9. Iman Shumpert (Georgia Tech, 2008): Shumpert eliminated Illinois before his final list. He chose Georgia Tech over Marquette and North Carolina. Shumpert led Georgia Tech in scoring, rebounding and assists his junior season. He left school early and was drafted No. 17 in the 2011 NBA draft. He’s started 17 games in his rookie season for the New York Knicks.

[+] EnlargeJohn Scheyer
Jonathan Daniel/Getty ImagesJon Scheyer averaged 14.4 points per a game and started three of his four seasons at Duke.
10. Jon Scheyer (Duke, 2006): Scheyer came down to Duke and Illinois, and the lure of Coach K and the Blue Devils’ storied program won out. Scheyer won a national championship as a senior. He averaged double-digit points throughout his career and is now playing overseas.

11. Sherron Collins (Kansas, 2006): Collins chose Kansas and former Illinois coach Self over the Illini. Collins’ class won 130 games and a national championship in his four years at Kansas. Collins was among the top guards in the country his last two seasons and is now playing overseas.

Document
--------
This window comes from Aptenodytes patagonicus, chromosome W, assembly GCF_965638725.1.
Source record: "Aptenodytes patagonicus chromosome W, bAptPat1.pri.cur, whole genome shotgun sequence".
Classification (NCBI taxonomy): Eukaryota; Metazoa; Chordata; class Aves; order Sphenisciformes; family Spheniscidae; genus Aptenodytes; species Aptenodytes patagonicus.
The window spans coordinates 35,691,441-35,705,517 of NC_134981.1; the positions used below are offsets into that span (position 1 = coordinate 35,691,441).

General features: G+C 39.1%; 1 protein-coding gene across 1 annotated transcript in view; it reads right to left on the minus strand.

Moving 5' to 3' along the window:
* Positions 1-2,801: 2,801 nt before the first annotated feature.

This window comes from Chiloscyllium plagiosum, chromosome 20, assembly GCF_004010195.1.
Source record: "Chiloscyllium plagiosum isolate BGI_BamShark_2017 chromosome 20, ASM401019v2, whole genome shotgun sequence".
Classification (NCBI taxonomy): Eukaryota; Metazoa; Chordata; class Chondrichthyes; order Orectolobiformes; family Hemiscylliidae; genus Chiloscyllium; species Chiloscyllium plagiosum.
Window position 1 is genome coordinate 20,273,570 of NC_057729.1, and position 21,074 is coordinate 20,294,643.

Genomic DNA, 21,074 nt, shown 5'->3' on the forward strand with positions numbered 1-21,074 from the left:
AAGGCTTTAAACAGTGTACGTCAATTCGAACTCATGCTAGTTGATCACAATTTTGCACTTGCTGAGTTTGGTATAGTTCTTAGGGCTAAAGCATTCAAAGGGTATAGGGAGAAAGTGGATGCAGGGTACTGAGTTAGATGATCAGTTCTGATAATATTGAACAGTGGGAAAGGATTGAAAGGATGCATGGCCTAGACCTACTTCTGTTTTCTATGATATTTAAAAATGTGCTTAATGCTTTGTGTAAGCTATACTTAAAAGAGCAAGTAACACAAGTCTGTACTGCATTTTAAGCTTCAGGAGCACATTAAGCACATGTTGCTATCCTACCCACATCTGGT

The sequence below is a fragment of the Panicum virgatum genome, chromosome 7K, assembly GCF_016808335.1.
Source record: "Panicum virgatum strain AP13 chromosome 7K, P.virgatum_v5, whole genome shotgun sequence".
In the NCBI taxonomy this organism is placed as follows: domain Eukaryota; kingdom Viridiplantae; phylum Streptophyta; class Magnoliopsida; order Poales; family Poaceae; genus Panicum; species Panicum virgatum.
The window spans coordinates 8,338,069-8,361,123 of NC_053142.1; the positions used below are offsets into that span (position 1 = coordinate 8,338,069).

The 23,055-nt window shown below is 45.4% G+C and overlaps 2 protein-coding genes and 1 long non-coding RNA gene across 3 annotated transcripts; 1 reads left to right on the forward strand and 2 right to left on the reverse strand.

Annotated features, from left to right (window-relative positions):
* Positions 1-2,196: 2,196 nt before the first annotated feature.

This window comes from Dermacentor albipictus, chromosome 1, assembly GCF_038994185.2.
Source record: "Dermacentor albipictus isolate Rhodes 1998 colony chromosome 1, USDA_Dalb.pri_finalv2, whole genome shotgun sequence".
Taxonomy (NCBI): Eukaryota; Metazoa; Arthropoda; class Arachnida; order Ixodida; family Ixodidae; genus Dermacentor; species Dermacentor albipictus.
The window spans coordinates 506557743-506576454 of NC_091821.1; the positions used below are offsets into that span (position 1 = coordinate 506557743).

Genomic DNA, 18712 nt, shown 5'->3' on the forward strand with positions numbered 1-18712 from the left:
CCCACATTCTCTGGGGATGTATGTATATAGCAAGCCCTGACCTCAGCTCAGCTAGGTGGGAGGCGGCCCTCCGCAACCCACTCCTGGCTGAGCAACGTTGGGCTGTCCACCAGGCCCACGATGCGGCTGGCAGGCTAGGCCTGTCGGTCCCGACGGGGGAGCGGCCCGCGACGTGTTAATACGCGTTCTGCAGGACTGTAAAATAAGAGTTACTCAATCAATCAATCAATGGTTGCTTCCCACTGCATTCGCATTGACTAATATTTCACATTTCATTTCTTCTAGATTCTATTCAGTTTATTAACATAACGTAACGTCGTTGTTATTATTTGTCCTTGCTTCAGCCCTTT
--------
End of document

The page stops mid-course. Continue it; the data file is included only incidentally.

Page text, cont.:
12. Meyers Leonard (Illinois, 2010): The Illini were on Leonard as early as anyone, and he awarded them with his commitment. He was ranked No. 47 overall in the Class of 2010 by ESPN. He’s blossomed as a sophomore for Illinois and is expected to be a future lottery pick. He could be among the nation’s premier college players if he stays for another season.

13. Jereme Richmond (Illinois, 2010): Richmond committed to the Illini as a freshman. He wavered in his commitment at times, but remained loyal to the Illini. He showed glimpses of his potential as a freshman, but his first year at Illinois was defined by its rockiness. He entered the NBA draft after one year and was not selected. He was later arrested for gun charges. Richmond is now playing for the Sauk Valley Predators of the Premier Basketball League.